July 14, 2024

USAID Halts Food Aid to Tigray, Ethiopia Amid Diversion Allegations

Former U.S. Ambassador to the United Nations Samantha Power
Former U.S. Ambassador to the United Nations Samantha Power

The United States Agency for International Development (USAID) has announced the suspension of all USAID-supported food assistance in the Tigray region of Ethiopia until further notice. The decision follows the discovery of food aid, intended for famine-stricken Tigray residents, being diverted and sold on local markets.

The United States remains the largest humanitarian donor to Ethiopia, maintaining a commitment to the Ethiopian people despite these recent setbacks.

According to a statement from USAID Administrator Samantha Power, the agency referred the matter to the Office of the Inspector General and launched an investigation.

Additionally, senior leadership from the Bureau for Humanitarian Assistance was deployed to Ethiopia for further assessments. In coordination with the U.S. Embassy in Addis Ababa and implementing partners, USAID determined that a temporary pause in food aid was the best course of action.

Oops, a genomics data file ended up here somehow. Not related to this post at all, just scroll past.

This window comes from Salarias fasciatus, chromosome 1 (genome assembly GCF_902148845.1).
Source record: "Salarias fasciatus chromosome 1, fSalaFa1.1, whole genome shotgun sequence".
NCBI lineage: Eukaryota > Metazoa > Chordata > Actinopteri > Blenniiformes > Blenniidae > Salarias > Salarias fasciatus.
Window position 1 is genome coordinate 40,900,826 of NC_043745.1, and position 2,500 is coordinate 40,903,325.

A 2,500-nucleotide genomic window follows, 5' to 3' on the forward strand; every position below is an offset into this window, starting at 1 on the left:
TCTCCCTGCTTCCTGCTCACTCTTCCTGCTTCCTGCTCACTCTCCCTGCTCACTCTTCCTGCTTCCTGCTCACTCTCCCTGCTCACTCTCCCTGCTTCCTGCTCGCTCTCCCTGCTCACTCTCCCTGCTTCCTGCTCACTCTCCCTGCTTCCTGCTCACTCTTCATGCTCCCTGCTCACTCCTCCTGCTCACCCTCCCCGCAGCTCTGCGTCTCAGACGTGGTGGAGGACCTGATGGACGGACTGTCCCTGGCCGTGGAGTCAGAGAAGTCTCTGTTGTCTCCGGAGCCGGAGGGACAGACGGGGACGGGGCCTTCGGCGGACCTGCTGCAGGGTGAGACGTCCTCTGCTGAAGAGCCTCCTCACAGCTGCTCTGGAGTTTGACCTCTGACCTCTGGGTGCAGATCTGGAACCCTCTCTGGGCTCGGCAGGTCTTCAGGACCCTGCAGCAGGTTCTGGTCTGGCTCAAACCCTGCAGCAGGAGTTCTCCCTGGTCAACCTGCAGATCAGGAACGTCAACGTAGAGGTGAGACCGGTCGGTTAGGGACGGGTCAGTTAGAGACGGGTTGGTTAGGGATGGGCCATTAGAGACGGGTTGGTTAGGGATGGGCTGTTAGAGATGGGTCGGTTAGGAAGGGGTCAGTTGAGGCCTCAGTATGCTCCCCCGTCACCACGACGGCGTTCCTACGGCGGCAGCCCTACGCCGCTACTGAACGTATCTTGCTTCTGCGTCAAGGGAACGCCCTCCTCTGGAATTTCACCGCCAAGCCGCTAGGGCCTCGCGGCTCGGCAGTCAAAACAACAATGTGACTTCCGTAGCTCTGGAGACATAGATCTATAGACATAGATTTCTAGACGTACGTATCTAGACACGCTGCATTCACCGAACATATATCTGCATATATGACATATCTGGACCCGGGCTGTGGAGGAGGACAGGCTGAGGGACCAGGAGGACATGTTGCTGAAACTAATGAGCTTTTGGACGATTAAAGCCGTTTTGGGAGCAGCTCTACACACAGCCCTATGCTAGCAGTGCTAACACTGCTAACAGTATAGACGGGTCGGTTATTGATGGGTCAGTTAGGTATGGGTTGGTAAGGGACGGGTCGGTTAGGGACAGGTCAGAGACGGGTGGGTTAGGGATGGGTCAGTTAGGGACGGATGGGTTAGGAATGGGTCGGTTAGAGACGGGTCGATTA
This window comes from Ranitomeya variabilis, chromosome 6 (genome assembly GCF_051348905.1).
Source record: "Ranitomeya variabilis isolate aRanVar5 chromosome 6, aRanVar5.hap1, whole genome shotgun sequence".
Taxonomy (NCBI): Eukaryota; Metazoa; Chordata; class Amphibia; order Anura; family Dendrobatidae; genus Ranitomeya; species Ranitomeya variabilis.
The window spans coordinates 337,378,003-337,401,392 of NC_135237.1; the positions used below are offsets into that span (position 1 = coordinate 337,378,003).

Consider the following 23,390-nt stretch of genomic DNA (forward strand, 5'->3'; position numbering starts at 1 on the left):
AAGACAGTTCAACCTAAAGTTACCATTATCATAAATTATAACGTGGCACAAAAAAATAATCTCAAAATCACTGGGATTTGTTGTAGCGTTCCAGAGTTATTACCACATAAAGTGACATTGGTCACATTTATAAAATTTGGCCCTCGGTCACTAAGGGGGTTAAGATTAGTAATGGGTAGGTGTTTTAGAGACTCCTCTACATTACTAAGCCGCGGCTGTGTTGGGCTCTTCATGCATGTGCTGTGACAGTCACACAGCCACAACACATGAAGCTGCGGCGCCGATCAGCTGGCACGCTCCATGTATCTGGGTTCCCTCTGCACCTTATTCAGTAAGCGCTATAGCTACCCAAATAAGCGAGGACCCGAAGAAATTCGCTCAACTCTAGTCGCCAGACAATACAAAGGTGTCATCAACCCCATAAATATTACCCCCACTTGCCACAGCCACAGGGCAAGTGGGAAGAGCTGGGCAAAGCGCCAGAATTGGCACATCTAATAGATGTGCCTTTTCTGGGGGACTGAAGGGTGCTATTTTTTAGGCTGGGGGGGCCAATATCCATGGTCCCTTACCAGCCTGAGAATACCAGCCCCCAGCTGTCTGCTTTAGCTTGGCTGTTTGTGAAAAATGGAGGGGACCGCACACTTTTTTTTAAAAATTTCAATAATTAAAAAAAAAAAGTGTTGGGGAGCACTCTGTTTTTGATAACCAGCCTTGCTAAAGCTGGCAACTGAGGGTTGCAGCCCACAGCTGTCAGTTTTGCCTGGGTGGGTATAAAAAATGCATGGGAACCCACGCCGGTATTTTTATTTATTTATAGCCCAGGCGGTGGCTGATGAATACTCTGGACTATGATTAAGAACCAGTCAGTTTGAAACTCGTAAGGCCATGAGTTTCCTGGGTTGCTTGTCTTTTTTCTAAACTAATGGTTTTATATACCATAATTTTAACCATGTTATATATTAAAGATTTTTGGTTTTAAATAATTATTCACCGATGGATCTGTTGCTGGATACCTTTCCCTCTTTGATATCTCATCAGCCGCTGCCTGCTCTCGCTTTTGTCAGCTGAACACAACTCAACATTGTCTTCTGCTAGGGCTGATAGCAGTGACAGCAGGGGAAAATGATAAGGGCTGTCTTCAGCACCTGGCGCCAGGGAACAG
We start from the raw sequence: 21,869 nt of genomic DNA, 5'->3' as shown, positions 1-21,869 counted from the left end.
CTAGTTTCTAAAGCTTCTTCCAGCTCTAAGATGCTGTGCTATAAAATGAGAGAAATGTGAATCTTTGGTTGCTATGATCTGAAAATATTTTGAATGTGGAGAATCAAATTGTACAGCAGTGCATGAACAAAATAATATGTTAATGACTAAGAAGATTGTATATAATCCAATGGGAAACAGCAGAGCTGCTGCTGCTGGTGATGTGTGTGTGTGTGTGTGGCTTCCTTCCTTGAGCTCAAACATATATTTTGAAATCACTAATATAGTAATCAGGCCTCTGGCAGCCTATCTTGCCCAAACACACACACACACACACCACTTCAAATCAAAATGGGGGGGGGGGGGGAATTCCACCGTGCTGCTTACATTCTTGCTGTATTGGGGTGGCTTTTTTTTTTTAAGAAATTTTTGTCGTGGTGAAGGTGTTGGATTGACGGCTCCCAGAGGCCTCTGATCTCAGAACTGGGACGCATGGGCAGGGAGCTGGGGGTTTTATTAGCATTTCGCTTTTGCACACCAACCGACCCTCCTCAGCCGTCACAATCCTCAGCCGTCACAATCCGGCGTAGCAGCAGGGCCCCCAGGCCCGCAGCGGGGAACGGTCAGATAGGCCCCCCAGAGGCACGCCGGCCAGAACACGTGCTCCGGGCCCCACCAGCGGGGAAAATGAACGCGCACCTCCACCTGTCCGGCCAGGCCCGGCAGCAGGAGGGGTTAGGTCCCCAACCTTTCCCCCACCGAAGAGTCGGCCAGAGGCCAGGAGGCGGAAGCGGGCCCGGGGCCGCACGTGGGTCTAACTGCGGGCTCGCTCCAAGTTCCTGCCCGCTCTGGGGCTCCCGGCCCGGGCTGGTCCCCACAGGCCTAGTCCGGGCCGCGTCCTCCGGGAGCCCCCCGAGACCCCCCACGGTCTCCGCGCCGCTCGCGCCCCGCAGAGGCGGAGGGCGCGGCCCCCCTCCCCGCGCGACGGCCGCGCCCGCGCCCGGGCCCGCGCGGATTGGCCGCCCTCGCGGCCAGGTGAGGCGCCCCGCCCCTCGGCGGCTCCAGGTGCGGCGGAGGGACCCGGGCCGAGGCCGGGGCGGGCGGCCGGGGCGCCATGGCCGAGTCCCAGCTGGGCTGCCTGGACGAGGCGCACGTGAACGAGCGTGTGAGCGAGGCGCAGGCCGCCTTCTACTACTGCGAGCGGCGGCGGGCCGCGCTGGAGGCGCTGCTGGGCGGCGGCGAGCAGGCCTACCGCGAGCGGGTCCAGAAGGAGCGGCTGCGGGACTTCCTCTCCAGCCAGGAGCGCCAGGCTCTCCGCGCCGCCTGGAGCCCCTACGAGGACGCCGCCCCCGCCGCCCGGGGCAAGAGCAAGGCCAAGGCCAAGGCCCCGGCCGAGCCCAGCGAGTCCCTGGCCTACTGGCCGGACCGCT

The U.S. government has raised its concerns with officials from both the Ethiopian federal government and the Tigray Interim Regional Administration. Both parties have expressed their willingness to cooperate in identifying and holding those responsible for the diversion accountable. USAID states that the paused food assistance will only be restarted when strong oversight measures are in place and they are confident that assistance will reach the intended vulnerable populations.

The recent conflict in northern Ethiopia has left millions of people experiencing acute food insecurity. While food aid to the Tigray region is paused, other vital assistance, including life-saving nutritional supplements, safe drinking water, and support for agricultural activities and development, will continue. These efforts are not implicated in the diversion scheme.

USAID emphasized the importance of robust oversight, monitoring, and evaluation systems to ensure that U.S. assistance is used only by those for whom it is intended, and remains accountable to U.S. taxpayers.

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